Boredom

I want you to do something for me.

I want you to sit quietly for one full minute before you start reading this post. Still. Quiet. Hands in your lap. Doing nothing but timing yourself for one minute.

I’ll wait.

My hunch is that this little exercise was extremely hard for most of you. Almost impossible. You were feeling silly at fifteen seconds, antsy at thirty seconds, twitchy at forty-five seconds and downright anxious at fifty-nine seconds. A minute is a very long time to sit quietly and do nothing.

I was talking to a friend of mine yesterday about my weekend activity plans. Part of these plans include taking time, consciously, to be still, to sit and watch TV or read or do something that is slower than my usual pace.

Let’s just say that this is hard for me. Really hard.

I proudly exclaimed to her, “Look! I’m being bored! Watch me!”

She told me that that this kind of boredom is good.

What was she thinking?!? (Of course, she was right.)

We don’t know how to be bored anymore. We’re raising a generation of kids who are antsy, distracted, energetic, fidgety, impulsive and don’t know how to amuse themselves. Many of us adults have lost control of this scenario to the point that all we know how to do is bring the kid in and have him medicated for ADHD, which he may or may not have.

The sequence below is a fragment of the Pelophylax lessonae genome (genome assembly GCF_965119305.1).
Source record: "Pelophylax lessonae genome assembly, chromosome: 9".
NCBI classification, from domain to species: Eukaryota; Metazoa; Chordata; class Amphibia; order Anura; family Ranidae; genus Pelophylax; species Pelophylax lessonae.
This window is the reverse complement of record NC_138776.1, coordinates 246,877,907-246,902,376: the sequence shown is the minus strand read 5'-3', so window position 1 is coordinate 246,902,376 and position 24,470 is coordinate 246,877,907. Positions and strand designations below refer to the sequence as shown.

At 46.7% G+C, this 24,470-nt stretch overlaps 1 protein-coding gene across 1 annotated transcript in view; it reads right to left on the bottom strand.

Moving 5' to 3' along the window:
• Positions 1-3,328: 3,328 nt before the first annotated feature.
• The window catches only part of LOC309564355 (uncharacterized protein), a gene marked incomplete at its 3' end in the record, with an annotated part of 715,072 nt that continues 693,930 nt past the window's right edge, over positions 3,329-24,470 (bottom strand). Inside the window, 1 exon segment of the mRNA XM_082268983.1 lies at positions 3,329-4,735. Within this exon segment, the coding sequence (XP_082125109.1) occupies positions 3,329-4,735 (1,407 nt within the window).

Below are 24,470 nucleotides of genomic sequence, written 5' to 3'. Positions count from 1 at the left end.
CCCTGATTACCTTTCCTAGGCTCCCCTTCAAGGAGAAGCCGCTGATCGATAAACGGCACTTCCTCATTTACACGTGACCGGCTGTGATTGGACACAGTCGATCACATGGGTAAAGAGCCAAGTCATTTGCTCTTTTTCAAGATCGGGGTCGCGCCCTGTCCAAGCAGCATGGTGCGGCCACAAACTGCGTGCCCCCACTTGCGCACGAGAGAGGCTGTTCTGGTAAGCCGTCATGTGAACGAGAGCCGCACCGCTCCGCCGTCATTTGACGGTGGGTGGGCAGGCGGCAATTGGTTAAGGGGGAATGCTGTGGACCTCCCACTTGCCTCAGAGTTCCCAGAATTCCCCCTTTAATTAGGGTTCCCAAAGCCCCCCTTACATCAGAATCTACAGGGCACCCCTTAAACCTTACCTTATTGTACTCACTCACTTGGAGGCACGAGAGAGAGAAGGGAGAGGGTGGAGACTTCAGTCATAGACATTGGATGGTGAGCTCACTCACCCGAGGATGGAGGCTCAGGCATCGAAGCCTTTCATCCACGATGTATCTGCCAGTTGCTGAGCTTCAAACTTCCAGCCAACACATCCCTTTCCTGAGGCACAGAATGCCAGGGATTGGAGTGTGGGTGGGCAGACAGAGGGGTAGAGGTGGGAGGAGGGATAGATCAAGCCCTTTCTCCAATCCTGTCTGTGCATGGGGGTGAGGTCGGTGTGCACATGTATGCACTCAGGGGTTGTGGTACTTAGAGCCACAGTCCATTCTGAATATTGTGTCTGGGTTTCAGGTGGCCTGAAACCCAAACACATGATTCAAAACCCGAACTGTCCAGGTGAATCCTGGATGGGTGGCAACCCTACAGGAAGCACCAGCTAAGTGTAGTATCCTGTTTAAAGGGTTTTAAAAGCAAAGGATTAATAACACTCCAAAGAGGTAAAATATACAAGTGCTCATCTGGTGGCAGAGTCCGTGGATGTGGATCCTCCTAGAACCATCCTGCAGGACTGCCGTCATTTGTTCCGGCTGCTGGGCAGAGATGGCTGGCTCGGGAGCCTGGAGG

Why is boredom, planned boredom, good? How does it help us?

1) It rests our body physically. Let’s face it, we all burn the candle at both ends way too many days out of the week. We rest too little, sleep too little, and we are not very kind to ourselves. Have you ever been afraid to let yourself slow down, sit still, and do something quiet for fear that you would simply fall asleep, exhausted? (Raising hand with sheepish grin)

2) It rests our mind. When we sit still and let ourselves be undirected for a while, our mind can be free to wander, to dream, to think, to scheme, to plan. It can unplug for a little bit. It can disengage. It can also pay attention to the things around us. Funny, the birds chirp, the wind rustles the leaves on the trees, motorcycles roar by, and there are spectacular sunsets, even when we are tremendously busy. We just don’t notice them.

3) It allows us to be creative. Down time, physically and mentally, gives us that extra little bit of capacity to see things differently, to notice the colors and the sounds and the ideas that get pushed out by our frenetic day-to-day lives. We can do some pretty spectacular things when we give ourselves the freedom to do them.

4) It lets us get reacquainted with ourselves. You’ll have to trust me on this one. I see patients day after day who are chasing after other people or jobs or material things that will make them whole. That will make them feel good about themselves. That will make them okay. The thing that they don’t get is that they ARE okay, but they are not in touch with who and how they really are. If they gave themselves that little bit of time, that boring few minutes to sit and have a heart-to-heart conversation with themselves, they might find that they were actually pretty good people.

Give yourself some time to be bored today.

If you read my post from yesterday, yes, it’s okay to schedule it on your calendar if you want. That means you must do it!

Rest your body.

Rest your mind.

Be creative.

Get to know yourself again.